Britons floor the Chinese in race for local investments

An employee makes notes in front of an electronic stock information screen inside the Nairobi Securities Exchange Ltd. (NSE), in Nairobi. (Courtesy)

Close to a third of foreign investment in Kenya in 2017 came from Europe, with the UK leading the pack, a new report has shown.

Surprisingly, China - Kenya’s largest bilateral lender and main source of imports - had a negligible share at 0.8 per cent, having invested Sh11.2 billion over the period.

This is according to a survey on foreign investments done by the Central Bank of Kenya (CBK), Kenya National Bureau of Statistics (KNBS) and Kenya Investment Authority (KenInvest)

“United Kingdom (UK) was the main source of investment within the EU, accounting for 16.8 per cent and 15.8 per cent of the total foreign liabilities in 2016 and 2017, respectively,” reads the report that compared foreign inflows in 2017 and 2016.

The UK has since voted to leave the European Union in what has come to be known as ‘Brexit’.

Investors from the UK pumped about Sh217.8 billion into the Kenyan economy in 2017.

The survey reinforces the findings in another report by property consultancy Knight Frank, which showed that of the more than 700 separate inward investment projects in Africa in 2017, half originated from companies domiciled in the US, UK, France, China or Germany.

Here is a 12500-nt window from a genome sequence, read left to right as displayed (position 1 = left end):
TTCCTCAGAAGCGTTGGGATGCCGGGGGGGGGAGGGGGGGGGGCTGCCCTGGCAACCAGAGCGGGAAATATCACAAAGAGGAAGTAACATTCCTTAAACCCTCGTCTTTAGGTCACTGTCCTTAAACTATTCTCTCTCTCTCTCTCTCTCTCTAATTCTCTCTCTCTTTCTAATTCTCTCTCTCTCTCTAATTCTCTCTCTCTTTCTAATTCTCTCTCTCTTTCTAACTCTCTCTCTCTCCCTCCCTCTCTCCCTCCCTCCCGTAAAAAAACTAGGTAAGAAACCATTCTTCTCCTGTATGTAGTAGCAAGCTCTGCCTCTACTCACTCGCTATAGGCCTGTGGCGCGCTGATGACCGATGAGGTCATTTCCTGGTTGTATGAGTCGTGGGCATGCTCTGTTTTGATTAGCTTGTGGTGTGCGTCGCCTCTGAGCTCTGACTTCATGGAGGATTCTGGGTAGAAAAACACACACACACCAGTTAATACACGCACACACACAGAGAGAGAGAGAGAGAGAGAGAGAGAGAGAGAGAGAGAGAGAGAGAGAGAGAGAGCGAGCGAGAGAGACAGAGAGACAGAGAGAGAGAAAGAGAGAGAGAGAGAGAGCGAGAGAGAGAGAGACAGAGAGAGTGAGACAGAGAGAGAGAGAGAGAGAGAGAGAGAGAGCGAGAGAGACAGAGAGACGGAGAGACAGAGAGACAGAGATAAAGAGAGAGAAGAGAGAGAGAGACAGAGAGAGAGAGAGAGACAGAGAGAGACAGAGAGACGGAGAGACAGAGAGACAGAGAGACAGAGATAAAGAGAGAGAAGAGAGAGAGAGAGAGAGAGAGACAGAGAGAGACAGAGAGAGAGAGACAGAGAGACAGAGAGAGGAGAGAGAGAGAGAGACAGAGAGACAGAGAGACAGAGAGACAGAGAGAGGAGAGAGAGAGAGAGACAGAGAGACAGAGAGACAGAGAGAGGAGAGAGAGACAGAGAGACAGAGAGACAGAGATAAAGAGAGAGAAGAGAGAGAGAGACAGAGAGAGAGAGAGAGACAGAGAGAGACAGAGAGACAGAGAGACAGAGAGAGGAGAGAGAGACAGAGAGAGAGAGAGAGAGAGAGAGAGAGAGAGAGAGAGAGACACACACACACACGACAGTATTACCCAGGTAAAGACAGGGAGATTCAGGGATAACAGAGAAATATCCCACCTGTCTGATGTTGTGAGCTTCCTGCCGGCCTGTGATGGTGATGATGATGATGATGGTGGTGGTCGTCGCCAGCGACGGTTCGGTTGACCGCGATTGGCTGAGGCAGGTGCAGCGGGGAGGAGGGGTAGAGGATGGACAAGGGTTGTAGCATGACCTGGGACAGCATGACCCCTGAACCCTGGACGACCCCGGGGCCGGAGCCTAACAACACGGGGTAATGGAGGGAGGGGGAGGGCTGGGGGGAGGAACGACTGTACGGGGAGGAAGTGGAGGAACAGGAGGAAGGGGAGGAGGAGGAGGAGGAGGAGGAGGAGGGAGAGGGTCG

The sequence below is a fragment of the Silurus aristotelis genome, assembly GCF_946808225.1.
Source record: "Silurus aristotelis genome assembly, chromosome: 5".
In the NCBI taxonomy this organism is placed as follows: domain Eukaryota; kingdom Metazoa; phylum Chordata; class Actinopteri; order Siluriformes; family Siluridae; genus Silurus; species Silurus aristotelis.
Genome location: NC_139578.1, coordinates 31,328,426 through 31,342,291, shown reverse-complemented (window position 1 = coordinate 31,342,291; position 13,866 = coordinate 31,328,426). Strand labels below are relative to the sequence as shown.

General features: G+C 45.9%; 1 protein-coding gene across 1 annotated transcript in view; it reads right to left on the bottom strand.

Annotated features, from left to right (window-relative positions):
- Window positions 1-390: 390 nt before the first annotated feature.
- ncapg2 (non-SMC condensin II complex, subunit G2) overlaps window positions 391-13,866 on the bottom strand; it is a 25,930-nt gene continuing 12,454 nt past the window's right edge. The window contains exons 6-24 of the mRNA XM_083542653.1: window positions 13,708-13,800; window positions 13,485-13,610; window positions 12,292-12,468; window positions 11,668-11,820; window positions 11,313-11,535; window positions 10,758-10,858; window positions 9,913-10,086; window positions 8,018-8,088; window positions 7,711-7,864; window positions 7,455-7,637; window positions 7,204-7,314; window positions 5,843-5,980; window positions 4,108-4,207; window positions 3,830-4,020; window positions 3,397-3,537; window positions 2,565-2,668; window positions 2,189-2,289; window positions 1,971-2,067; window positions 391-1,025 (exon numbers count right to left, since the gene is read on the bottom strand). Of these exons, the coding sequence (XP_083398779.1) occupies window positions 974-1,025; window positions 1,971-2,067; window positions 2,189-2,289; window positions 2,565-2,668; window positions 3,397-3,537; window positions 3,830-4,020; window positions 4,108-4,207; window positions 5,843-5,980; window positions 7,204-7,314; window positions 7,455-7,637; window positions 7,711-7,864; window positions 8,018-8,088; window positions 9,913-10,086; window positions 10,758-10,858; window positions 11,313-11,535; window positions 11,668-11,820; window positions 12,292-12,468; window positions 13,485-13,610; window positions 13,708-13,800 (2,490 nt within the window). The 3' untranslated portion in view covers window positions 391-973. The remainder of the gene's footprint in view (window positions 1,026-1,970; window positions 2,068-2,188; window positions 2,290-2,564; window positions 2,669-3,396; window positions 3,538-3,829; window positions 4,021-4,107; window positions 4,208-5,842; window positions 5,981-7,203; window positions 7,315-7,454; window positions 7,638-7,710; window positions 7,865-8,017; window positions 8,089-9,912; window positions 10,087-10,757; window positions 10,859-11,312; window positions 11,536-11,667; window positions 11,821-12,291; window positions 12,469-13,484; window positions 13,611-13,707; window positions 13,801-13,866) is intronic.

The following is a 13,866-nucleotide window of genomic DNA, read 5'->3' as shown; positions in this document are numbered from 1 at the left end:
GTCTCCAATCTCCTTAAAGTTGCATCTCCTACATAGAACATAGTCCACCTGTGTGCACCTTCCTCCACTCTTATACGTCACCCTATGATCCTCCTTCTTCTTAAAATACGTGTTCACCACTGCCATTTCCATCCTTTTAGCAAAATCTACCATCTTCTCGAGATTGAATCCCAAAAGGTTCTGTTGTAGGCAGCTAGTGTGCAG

“Contrary to popular belief, the dominant source of that investment was not China but rather the US,” read part of the report titled Africa Horizons.

However, the inflow of Chinese investments into Kenya and Africa has been rising.

Kenya, South Africa, Morocco, Nigeria and Ethiopia accounted for just over half of the projects undertaken by the Chinese on the continent over the period.

Investors from Kenya’s former colonial masters mainly put money in the financial and insurance, manufacturing, information and communication, as well as the transportation and storage industries, according to the report.

South Africa, which has in recent times been pouring billions of shillings into the banking, insurance and real estate sectors, came in second with a share of 12.4 per cent. The US was third with 11.6 per cent.

Regionally, Europe was the dominant source of investments, with a share of 29.7 per cent and 28.8 per cent of the total stock of foreign liabilities in 2016 and 2017, respectively.

Africa had a share of 20.8 per cent and 21.9 per cent in 2016 and 2017, respectively, while America had 12.1 and 11.7 per cent, respectively.

International financial institutions like the World Bank and African Development Bank (AfDB) had a share of 15.2 per cent, while other countries not stated took up 12.7 per cent of foreign investments.

The survey also indicated that overall, net inflows increased by 68.7 per cent from Sh51.2 billion in 2016 to Sh86.4 billion in 2017.

“The increase was attributed to a 39.5 per cent growth in foreign direct investments (FDI) net inflows to Sh68.7 billion in 2017.”

The report also shows that foreign investors moved their cash from the stock market to long-term debt as the Government’s appetite for loans continues to hit the Nairobi Securities Exchange (NSE).

FDIs shot up due to increased inflows of long-term debt as portfolio investments declined in what was attributed to a decrease in equity and investment fund shares.

The Standard
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